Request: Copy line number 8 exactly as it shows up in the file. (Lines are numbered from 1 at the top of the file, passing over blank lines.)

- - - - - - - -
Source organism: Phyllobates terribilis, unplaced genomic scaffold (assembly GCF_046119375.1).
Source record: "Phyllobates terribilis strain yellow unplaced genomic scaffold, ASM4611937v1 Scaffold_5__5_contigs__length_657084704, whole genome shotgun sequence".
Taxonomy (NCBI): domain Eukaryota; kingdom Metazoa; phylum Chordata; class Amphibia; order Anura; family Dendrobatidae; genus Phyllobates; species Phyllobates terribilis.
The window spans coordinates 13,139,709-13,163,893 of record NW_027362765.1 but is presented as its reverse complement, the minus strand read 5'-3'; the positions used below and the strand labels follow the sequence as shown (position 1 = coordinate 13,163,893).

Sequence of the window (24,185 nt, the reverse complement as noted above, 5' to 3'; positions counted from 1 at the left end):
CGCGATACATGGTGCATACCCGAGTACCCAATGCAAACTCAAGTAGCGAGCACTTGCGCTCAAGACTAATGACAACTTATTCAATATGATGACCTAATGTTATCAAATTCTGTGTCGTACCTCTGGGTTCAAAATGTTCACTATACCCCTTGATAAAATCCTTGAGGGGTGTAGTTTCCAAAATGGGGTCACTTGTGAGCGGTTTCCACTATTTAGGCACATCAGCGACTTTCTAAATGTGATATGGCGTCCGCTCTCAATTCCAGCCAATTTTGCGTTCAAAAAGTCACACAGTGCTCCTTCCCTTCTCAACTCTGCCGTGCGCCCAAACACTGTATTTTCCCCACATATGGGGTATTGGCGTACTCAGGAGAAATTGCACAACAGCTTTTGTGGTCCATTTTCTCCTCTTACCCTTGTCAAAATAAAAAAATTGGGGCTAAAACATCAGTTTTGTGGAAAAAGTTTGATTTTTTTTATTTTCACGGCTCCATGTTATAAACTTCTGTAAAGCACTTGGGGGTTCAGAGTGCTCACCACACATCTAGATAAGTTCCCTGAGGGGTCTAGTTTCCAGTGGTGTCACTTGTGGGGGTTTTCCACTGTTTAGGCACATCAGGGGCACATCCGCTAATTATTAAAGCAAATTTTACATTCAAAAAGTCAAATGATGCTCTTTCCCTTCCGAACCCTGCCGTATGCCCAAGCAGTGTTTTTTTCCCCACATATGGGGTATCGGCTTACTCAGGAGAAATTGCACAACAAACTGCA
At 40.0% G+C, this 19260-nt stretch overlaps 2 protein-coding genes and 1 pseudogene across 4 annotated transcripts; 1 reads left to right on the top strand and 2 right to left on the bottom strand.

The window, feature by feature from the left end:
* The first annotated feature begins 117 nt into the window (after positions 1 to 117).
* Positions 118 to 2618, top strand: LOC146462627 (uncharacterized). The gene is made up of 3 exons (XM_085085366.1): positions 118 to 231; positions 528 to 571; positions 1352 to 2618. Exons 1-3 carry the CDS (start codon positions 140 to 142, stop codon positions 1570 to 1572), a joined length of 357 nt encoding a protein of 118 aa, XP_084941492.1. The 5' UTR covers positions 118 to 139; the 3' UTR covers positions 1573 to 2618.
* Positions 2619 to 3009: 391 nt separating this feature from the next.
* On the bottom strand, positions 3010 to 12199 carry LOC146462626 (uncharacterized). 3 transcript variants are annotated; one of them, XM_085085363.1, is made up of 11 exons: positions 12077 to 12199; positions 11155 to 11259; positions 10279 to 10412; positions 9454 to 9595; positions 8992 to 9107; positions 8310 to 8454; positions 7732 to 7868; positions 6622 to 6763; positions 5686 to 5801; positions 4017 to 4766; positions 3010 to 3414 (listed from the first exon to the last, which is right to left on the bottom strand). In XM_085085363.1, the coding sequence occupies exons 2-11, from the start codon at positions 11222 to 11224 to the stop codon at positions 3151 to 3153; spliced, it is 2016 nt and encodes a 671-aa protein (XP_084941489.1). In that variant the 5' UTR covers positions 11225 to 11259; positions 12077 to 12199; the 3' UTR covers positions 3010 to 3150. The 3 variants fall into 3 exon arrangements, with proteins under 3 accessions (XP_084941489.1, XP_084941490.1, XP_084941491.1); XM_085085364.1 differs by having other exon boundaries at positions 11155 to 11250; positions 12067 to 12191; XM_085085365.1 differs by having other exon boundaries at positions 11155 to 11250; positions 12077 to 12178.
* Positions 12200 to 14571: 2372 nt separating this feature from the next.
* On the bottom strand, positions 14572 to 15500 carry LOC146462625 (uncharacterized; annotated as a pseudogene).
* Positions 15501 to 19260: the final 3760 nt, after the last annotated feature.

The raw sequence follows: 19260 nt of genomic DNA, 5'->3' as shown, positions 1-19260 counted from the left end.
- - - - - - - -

The window, feature by feature from the left end: